Connie Chastain – A unique look at slavery in relation to the war of 1861. Reviewed in the United States on May 16, 2022.
What can be said about Abraham Lincoln, American slavery, and the war waged to end it that hasn’t already been said? The war is one of the most written about subjects in history. But Spencer Gantt’s slim volume — less than 200 pages — packs a double wallop; the sheer volume of well-indexed information and the depths of emotional content that is difficult for most Americans to conceptualize.
In the six generations since the War Between the States, the war and its effects on the Southern people have been downplayed, and both Lincoln and the USA have been sugar-coated. Mr. Gantt’s view of slavery starts from the universal — slavery worldwide to the specific incarnation of slavery in North America, broken down by regions and states; and chronologically, from ancient times to the 20th century with the American Civil War as the focus. People who think American slavery was the harshest ever practiced will get an unpleasant and disturbing surprise at the treatment of slaves in other times and places.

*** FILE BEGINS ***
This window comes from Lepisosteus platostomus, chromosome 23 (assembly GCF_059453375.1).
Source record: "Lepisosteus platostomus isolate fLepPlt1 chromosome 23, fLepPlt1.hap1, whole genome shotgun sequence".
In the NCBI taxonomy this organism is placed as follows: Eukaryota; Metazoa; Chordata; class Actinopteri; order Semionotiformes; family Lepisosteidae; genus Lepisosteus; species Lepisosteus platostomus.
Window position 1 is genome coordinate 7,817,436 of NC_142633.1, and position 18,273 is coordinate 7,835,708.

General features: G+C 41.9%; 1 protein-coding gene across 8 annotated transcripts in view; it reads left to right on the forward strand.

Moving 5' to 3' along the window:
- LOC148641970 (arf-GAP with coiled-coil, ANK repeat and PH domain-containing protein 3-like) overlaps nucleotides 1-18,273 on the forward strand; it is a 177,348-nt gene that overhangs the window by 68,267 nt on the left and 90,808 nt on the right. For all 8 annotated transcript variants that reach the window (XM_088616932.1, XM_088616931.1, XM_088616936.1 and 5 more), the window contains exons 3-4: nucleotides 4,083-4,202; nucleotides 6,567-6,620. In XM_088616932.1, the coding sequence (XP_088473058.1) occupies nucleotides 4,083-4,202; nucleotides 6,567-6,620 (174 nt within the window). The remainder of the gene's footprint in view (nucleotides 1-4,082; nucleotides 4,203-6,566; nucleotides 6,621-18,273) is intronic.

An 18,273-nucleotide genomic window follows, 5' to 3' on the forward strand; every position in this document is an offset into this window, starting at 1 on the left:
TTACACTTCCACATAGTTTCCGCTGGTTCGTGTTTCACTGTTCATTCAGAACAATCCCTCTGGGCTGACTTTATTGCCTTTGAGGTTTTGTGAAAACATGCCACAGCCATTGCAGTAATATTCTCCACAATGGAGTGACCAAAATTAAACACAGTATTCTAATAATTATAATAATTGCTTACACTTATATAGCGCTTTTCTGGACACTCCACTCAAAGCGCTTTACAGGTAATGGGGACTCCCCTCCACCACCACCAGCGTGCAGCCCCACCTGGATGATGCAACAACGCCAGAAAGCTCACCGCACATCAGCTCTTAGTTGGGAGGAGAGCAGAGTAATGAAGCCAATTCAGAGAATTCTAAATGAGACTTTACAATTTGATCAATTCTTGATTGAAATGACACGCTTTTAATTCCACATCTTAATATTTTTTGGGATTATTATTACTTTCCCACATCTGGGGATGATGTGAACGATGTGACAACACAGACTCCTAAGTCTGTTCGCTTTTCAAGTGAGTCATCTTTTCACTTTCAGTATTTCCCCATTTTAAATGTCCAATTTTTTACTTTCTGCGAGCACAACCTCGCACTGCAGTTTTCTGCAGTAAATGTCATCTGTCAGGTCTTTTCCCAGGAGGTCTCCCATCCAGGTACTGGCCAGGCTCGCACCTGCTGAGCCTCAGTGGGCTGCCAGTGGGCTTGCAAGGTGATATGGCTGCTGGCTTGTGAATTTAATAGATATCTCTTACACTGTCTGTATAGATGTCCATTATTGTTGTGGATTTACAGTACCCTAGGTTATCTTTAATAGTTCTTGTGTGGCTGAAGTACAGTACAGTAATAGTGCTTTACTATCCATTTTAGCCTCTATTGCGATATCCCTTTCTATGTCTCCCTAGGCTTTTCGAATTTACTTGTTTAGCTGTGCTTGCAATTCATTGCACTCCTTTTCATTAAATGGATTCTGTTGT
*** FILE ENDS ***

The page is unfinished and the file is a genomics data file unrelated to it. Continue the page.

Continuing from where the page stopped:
This approach is a thread in Mr. Gantt’s tapestry that pulls it all together and we see the whole canvas as it is not often seen. The thread extends beyond the battlefield and well beyond Appomattox and demonstrates what Lincoln’s government thought about Southerners — and how it treated them. The world has heard repeatedly that the Southern states seceded to preserve the right of white people to own black people. It has been heard that Confederates committed treason by seceding from the union and fighting to tear the USA apart. People are also told that Lincoln was a great patriot and leader whose sole concern was the preservation of the union, and other than that, some historians don’t examine his motivations very closely. The man with the moniker “The Great Emancipator” put quite a number of things before and above freedom for slaves.
Mr. Gantt’s broad approach demonstrates what parts of the USA’s history are overplayed, and what is downplayed, giving Americans and the world a lop-sided and contorted view of history. The author’s book helps to correct some of the contortions; hopefully, it will stir readers to continue unpacking the hackneyed history too many generations have unquestioningly accepted.